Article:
You might be able to save money by working part of the time while traveling. Depending on your employer, you could kill two birds with one stone by enjoying local sites and still being on the clock. You might not have to take as much time off, and can spend part of that time as if you’re on vacation.
Consider Moving to a Less-Expensive Part of the Country
While this might be a more dramatic step, if you can work entirely remotely, mull over the possibility of uprooting to a more affordable part of the country. As many folks moved out of expensive parts of the U.S. to enjoy a less-expensive part of the country, you could save dramatically on housing and everyday living expenses such as on eating out, groceries, and filling up your car gas tank.
Start by playing around with a cost-of-living comparison calculator. If you’re serious about it, have a chat with your boss or someone in your human resources department to see if this might be a possibility.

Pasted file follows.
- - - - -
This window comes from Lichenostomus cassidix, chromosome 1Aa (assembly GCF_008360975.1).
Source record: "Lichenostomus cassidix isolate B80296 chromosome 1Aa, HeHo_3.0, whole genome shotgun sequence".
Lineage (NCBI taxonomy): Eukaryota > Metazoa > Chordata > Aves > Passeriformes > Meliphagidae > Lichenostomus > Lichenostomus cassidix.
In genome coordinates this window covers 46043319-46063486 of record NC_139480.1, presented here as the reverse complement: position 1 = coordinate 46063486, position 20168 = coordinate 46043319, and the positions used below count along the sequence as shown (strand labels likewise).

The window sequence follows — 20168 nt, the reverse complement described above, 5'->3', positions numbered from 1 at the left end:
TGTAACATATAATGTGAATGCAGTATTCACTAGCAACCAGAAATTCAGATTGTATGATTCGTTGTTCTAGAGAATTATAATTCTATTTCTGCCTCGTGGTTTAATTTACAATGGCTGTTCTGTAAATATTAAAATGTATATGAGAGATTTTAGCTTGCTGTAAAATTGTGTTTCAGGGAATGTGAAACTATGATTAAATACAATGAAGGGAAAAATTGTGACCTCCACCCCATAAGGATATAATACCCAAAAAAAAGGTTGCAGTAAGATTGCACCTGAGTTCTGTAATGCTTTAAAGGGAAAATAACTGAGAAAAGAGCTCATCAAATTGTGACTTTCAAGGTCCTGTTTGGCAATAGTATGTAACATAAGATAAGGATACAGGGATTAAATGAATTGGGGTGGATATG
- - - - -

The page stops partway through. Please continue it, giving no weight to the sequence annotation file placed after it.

If so, are there any different requirements or expectations for those working out-of-state? Besides potentially enjoying a lower cost of living, are there any tax implications for working out of state? And would you have to pay income taxes for two states when performing work in two states while you made the move?
Put the Money You Save Toward a Specific Goal
Put any money you save toward a specific money goal. This might be to pay off debt, towards an end-of-summer vacation or for a down payment on a house, or maybe toward something long-term such as retirement. Whether you end up saving that money or investing it, the important thing is that you’re putting it toward a specific goal.
The effort you put toward saving is an achievement in itself. But if you don’t put that money toward a specific goal, you might end up spending it frivolously. And your efforts might be for naught.
Working from home can have many perks, including making it easier for you to free up cash, and save even more. By intentionally finding ways to save while you work remotely, you can make greater progress toward your financial goals.
For more loan and credit education, visit myFICO’s blog at https://www.myfico.com/credit-education/blog